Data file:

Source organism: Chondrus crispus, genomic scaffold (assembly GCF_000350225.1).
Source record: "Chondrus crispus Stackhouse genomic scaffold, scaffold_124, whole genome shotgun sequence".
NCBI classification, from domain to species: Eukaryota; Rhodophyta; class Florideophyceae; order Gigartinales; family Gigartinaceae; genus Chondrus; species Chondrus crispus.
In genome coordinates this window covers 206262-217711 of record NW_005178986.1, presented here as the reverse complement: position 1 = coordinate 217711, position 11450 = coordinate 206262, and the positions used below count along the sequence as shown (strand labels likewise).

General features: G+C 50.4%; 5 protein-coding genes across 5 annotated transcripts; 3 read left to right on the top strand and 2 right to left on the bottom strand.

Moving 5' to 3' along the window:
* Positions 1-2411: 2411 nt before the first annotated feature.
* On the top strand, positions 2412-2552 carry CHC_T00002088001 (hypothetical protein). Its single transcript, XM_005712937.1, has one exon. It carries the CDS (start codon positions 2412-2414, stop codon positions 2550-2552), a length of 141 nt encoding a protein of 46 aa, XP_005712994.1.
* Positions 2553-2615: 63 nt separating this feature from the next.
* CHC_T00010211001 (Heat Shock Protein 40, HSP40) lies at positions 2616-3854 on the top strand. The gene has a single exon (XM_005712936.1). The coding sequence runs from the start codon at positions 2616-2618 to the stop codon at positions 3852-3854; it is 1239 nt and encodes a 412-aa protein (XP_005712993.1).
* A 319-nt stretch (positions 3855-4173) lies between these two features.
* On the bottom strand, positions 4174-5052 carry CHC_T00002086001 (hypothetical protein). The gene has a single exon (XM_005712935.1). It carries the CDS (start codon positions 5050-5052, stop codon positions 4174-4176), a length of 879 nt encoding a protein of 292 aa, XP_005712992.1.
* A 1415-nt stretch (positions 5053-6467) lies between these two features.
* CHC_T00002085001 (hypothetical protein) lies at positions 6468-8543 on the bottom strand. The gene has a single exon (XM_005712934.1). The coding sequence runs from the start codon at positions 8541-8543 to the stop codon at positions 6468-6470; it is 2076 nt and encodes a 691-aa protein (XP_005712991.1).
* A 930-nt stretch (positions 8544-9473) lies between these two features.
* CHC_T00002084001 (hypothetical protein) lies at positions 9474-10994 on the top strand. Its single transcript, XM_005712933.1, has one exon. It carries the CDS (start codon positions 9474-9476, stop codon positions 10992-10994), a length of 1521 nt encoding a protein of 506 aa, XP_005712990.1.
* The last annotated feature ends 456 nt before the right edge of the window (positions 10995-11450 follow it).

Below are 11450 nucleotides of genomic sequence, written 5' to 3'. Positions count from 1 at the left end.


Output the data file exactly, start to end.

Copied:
Source organism: Chondrus crispus, genomic scaffold (assembly GCF_000350225.1).
Source record: "Chondrus crispus Stackhouse genomic scaffold, scaffold_124, whole genome shotgun sequence".
NCBI classification, from domain to species: Eukaryota; Rhodophyta; class Florideophyceae; order Gigartinales; family Gigartinaceae; genus Chondrus; species Chondrus crispus.
In genome coordinates this window covers 206262-217711 of record NW_005178986.1, presented here as the reverse complement: position 1 = coordinate 217711, position 11450 = coordinate 206262, and the positions used below count along the sequence as shown (strand labels likewise).

General features: G+C 50.4%; 5 protein-coding genes across 5 annotated transcripts; 3 read left to right on the top strand and 2 right to left on the bottom strand.

Moving 5' to 3' along the window:
* Positions 1-2411: 2411 nt before the first annotated feature.
* On the top strand, positions 2412-2552 carry CHC_T00002088001 (hypothetical protein). Its single transcript, XM_005712937.1, has one exon. It carries the CDS (start codon positions 2412-2414, stop codon positions 2550-2552), a length of 141 nt encoding a protein of 46 aa, XP_005712994.1.
* Positions 2553-2615: 63 nt separating this feature from the next.
* CHC_T00010211001 (Heat Shock Protein 40, HSP40) lies at positions 2616-3854 on the top strand. The gene has a single exon (XM_005712936.1). The coding sequence runs from the start codon at positions 2616-2618 to the stop codon at positions 3852-3854; it is 1239 nt and encodes a 412-aa protein (XP_005712993.1).
* A 319-nt stretch (positions 3855-4173) lies between these two features.
* On the bottom strand, positions 4174-5052 carry CHC_T00002086001 (hypothetical protein). The gene has a single exon (XM_005712935.1). It carries the CDS (start codon positions 5050-5052, stop codon positions 4174-4176), a length of 879 nt encoding a protein of 292 aa, XP_005712992.1.
* A 1415-nt stretch (positions 5053-6467) lies between these two features.
* CHC_T00002085001 (hypothetical protein) lies at positions 6468-8543 on the bottom strand. The gene has a single exon (XM_005712934.1). The coding sequence runs from the start codon at positions 8541-8543 to the stop codon at positions 6468-6470; it is 2076 nt and encodes a 691-aa protein (XP_005712991.1).
* A 930-nt stretch (positions 8544-9473) lies between these two features.
* CHC_T00002084001 (hypothetical protein) lies at positions 9474-10994 on the top strand. Its single transcript, XM_005712933.1, has one exon. It carries the CDS (start codon positions 9474-9476, stop codon positions 10992-10994), a length of 1521 nt encoding a protein of 506 aa, XP_005712990.1.
* The last annotated feature ends 456 nt before the right edge of the window (positions 10995-11450 follow it).

Below are 11450 nucleotides of genomic sequence, written 5' to 3'. Positions count from 1 at the left end.